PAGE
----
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Chapter 14: Mutations, DNA Repair and Cancer

Page history last edited by Derek Weber 11 years, 5 months ago


Learning Objectives 

14.1 Mutation
•  Define mutation and describe why cells have so many systems devoted to avoiding or correcting mutations.
•  Describe the effects of different point mutations.
•  Explain why mutations that occur outside of coding regions of structural genes can influence gene expression.
•  List the different chromosomal mutations and their effects.

 

14.2 DNA Repair
•  Explain why DNA repair is critical for cells.
•  Describe the different forms of DNA repair.

 

14.3 Cancer
•  Describe the role of a carcinogen in the development of cancer.
•  Outline the path of a cancer from initial occurrence through benign growth, malignancy, and finally the death of the individual.
•  Compare and contrast oncogenes and tumor-suppressor genes.
•  Explain how a mutation in a gene can lead to cancer.
•  Describe cancer in terms of cell cycle control.
•  List causes of cancer in addition to gene mutation.

 

Chapter Summary

Mutations are changes in the genetic material that are passed on to the next generation. They can be caused by a number of factors, and may or may not have a noticeable effect on a cell or on an organism. DNA repair systems are in place within the cell that detect and repair changes in the nucleotide sequence prior to cell division. These repair mechanisms prevent the alteration in DNA sequence from being passed along to the next generation of cells. However, some mutations go undetected or unrepaired and are passed along to the next generation of cells. If these mutations affect the function of critical genes, particularly those involved in the regulation of cell division, they may result in cancer.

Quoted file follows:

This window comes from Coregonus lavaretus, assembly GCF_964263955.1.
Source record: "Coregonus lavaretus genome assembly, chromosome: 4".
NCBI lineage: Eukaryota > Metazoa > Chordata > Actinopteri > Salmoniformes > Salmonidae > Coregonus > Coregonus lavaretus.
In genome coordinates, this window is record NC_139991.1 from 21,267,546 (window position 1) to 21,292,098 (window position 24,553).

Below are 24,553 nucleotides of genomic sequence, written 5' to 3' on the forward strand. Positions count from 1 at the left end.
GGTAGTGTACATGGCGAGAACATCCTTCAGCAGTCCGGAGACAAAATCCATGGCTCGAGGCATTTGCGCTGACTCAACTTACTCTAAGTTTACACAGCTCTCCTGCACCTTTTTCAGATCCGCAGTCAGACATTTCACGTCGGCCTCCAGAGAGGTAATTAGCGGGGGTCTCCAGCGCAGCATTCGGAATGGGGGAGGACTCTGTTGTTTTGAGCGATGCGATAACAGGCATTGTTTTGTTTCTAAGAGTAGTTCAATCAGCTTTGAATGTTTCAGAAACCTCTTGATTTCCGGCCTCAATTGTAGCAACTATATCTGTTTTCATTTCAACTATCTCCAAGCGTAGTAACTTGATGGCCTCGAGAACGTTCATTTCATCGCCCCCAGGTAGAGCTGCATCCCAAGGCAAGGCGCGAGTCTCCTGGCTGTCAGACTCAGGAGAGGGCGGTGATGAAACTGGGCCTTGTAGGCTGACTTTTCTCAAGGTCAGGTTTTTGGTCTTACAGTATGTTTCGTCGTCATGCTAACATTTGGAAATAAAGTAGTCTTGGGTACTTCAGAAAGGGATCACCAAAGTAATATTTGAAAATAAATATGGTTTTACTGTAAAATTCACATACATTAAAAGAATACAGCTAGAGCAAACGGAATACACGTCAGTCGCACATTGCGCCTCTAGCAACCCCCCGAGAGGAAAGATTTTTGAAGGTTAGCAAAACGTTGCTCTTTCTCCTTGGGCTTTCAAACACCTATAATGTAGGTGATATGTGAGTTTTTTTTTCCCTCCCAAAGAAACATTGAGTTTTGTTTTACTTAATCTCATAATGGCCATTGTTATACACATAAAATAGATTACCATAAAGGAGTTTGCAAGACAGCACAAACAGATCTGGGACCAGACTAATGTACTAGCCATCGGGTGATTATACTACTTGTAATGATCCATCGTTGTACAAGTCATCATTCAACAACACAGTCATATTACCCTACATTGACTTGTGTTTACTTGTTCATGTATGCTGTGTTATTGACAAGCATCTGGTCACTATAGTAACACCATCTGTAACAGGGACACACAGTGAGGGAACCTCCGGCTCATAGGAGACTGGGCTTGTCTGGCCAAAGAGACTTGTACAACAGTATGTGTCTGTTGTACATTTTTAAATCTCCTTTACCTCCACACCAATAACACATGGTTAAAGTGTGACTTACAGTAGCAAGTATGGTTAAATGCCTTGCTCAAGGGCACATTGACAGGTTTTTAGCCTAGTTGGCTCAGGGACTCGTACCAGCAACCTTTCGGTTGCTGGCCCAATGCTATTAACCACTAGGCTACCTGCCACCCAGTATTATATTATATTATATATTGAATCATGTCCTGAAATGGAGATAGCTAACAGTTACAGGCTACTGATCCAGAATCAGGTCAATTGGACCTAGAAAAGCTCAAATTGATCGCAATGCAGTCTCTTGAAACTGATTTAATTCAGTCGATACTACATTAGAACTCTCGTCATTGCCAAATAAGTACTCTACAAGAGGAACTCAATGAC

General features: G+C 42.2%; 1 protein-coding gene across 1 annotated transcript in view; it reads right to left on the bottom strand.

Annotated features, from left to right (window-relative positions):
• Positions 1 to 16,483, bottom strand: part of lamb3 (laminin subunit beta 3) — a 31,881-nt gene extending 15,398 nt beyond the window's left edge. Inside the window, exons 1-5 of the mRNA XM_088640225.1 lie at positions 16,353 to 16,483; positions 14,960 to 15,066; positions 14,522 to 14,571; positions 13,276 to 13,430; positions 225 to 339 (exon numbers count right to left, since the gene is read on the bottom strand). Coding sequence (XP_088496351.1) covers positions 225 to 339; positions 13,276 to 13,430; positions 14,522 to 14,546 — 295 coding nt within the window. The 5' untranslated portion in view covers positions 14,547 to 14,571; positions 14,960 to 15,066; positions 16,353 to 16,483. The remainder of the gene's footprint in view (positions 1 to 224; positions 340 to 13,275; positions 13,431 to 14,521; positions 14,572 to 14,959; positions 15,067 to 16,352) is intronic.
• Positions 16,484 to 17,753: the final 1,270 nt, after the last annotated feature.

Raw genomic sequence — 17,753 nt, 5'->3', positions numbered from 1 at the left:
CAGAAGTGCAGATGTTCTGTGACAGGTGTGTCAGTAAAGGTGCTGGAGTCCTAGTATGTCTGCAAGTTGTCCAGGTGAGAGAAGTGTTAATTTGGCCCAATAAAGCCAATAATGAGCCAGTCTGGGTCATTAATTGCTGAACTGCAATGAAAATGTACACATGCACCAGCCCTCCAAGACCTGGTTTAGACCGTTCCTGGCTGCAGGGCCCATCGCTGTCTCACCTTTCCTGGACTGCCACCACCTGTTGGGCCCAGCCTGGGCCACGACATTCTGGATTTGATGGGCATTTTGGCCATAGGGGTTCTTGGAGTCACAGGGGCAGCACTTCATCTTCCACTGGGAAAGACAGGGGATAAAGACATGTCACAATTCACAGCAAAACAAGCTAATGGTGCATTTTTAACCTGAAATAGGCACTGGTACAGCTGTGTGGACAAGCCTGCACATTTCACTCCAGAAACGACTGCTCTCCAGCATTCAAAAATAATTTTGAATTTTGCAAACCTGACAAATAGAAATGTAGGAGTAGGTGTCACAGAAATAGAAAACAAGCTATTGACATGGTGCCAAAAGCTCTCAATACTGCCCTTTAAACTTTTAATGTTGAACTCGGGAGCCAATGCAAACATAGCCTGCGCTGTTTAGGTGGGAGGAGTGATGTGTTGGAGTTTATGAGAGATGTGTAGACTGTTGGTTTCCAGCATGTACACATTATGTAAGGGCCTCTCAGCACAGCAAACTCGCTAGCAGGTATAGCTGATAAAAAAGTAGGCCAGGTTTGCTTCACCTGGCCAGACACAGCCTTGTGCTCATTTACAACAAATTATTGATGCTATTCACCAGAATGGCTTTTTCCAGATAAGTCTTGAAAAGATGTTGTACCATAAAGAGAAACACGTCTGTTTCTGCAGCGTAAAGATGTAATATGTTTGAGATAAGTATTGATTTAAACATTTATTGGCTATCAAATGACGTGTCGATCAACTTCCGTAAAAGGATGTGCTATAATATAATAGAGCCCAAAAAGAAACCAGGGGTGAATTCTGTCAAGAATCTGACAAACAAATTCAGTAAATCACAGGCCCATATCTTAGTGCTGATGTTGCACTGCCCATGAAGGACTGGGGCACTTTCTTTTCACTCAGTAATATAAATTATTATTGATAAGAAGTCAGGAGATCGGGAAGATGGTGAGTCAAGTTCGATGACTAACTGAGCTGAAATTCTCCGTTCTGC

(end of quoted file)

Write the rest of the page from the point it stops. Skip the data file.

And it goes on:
Cell cycle control is based on a check-point feedback system. When certain conditions at a checkpoint are met, the cell proceeds to the next stage of activity or division. Cyclin-dependent kinases (Cdk’s) and cyclins are intimately associated with these control processes. Unicellular organisms make independent decisions on whether or not to divide. Multicellular organisms must limit independent cell proliferation to maintain the integrity of the whole. Eukaryotes utilize various growth factors to do this. Disruption of these control mechanisms is characteristic of cancer.

 

Virtual Lectures  

a. Oncogenes

b. Tumor Suppressor Genes 

 

** make sure to press OK when the LMS implementation screen appears.

 

PowerPoint Presentations (click link to download)

 

Reading Assignments and Homework

Please access the ConnectPlus site for Health Science Academy to access our reading assignments and homework.

 

Miscellaneous

 

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